DIPP released the ‘Scheme for Facilitating Start-Ups Intellectual Property Protection’ on January 13, 2016 (as amended from time to time) and in force up to March 31, 2020 (“SIPP”). All start-ups which have obtained a certificate of recognition from DIPP can avail benefits provided under SIPP. Facilitators have been empanelled by the government who advise start-ups on intellectual property and in getting through the application process (for patents, designs and trademarks) on a pro bono basis. No fees is payable by the start-up to the facilitator and the same is taken care of by the government. However, start-up is required to give a self-declaration to the facilitator stating that it has not availed any funds under any government scheme for the purpose of paying the facilitator/patent agent/trademark agent for filing and prosecuting registration application. List of facilitators for patent and designs, as on March 14, 2019, has been provided on the government portal. Visit

The stated object of SIPP is to nurture and mentor innovation and emerging technologies among start-ups. Facilitators have an important responsibility in assisting the start-ups in protecting and commercializing their intellectual property by giving them best advice and filing services. Office of the Controller General, Patents, Designs and Trademarks (“CGPDT”) issued a Public Notice on March 17, 2017, noting that instances were reported whereupon the registered facilitators were not providing assistance to the start-ups citing various reasons and were asking extra fees from them. CGPDT cautioned all such facilitators to cease such practices and warned that such denial of assistance to start-ups will be considered as professional misconduct on the part of the facilitator which can lead to the removal of name from list of facilitators and subsequent removal of name from list of patent/trademark agents. In case any facilitator denies providing assistance to your start-up or charges any fee, you may approach CGPDT to resolve your grievance.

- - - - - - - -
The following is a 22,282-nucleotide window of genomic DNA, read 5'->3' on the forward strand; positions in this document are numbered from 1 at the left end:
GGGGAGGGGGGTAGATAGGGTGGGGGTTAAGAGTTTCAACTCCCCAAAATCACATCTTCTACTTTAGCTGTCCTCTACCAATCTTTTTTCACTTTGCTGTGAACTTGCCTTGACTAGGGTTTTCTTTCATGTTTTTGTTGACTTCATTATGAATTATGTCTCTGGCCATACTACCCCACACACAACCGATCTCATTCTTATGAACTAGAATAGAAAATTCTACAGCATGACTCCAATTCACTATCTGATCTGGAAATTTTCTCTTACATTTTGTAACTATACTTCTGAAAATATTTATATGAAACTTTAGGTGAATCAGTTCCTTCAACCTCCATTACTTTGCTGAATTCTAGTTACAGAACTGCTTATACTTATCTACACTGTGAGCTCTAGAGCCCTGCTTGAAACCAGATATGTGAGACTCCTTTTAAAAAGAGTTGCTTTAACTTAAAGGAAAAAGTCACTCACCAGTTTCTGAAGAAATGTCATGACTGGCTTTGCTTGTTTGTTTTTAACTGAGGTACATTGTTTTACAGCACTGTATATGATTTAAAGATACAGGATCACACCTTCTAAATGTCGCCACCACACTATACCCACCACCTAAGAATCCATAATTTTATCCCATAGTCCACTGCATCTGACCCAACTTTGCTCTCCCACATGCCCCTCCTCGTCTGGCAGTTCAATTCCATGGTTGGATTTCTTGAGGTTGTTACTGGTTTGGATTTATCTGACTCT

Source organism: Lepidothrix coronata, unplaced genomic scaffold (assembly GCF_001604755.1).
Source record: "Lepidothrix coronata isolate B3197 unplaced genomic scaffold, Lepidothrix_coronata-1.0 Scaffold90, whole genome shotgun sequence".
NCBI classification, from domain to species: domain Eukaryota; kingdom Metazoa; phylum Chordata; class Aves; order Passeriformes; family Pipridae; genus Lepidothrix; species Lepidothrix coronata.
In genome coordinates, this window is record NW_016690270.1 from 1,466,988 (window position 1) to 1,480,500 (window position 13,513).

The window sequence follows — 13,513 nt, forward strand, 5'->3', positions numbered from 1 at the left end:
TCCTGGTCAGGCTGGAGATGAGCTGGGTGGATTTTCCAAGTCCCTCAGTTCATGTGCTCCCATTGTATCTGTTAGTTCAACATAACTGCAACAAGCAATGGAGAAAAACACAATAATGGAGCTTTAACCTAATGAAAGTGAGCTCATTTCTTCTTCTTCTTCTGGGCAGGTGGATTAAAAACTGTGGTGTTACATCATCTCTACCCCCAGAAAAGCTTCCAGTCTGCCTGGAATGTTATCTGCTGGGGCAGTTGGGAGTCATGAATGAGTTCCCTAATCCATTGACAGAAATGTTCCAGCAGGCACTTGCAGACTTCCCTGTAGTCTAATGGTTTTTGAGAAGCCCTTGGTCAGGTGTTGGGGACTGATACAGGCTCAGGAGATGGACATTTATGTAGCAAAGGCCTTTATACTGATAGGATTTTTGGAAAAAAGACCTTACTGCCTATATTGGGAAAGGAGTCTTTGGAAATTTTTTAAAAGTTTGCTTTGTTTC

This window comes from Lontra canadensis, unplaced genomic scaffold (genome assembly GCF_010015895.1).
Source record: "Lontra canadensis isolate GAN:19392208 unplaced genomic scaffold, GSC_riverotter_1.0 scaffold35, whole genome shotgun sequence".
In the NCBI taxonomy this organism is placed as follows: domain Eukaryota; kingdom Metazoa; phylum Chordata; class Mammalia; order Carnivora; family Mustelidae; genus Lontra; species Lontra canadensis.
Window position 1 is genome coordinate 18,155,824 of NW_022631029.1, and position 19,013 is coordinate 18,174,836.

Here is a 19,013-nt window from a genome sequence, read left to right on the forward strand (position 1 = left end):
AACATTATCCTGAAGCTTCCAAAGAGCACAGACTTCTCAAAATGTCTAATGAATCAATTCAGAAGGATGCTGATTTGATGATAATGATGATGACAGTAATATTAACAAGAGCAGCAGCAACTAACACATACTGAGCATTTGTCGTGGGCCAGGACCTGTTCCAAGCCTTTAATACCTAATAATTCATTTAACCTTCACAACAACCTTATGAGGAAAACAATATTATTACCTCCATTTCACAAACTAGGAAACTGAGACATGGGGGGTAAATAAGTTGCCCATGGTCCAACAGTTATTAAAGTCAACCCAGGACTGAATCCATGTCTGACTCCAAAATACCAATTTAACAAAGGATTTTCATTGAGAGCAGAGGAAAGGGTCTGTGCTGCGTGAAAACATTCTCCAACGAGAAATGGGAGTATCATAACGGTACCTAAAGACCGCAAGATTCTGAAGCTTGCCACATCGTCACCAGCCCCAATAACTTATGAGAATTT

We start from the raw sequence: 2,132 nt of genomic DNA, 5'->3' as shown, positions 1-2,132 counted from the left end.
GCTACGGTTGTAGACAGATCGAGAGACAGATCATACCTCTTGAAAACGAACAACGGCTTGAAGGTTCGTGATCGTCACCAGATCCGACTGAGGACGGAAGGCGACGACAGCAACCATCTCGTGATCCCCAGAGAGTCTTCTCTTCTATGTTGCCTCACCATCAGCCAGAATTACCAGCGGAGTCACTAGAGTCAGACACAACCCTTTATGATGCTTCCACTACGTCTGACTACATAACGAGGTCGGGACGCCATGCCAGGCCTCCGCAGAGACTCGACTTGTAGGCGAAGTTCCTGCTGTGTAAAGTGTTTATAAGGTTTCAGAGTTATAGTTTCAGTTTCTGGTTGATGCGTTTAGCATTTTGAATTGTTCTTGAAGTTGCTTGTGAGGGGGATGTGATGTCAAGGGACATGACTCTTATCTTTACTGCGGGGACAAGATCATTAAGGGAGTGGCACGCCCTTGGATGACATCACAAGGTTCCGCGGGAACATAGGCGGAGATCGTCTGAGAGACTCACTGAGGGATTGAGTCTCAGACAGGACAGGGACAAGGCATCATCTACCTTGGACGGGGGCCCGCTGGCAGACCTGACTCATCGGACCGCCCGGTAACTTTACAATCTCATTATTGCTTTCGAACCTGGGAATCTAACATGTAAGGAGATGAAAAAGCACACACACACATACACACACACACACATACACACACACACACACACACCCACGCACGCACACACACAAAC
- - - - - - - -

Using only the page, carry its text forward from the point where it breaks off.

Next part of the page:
Expedited process and fee rebate for start-ups

The government amended the Patents Rules through the Patents (Amendment) Rules, 2016, by which, it provided the process for expedited examination of patent applications of recognized start-ups. Further, the First Schedule under the Rules, which provides for filing fees, was also amended to provide up to 80% rebate in filing fees to start-ups.

Procedure for filing/processing of start-ups’ applications

CGPDT, through Public Notice dated June 8, 2016, released guidelines for facilitators and start-ups clarifying on the procedure to be adopted for filing/processing of start-ups’ applications (for patents, designs and trademarks). The same can be referred to here: Start-ups can also refer to FAQs released specifically for the start-ups by DIPP and CGPDT under the title “IPR Facilitation for Start-ups”, access here:


Regulatory framework for copyright in India

The law on copyrights in India is contained in the Copyright Act, 1957 (“Copyright Act”) and the Copyright Rules, 2013 (“Copyright Rules”). Copyright is granted in any original literary, dramatic, musical and artistic works; cinematograph films; and sound recording. Grant of copyright gives exclusive right to the copyright holder to reproduce the work in any material form including the storing of it in any medium by electronic means, to issue copies of the work to the public, communicate the work to the public, etc. In case of a computer programme, the copyright holder gets the exclusive right to sell or give on commercial rental any copy of the computer programme. Copyright subsists during the lifetime of the author and for 60 years thereafter.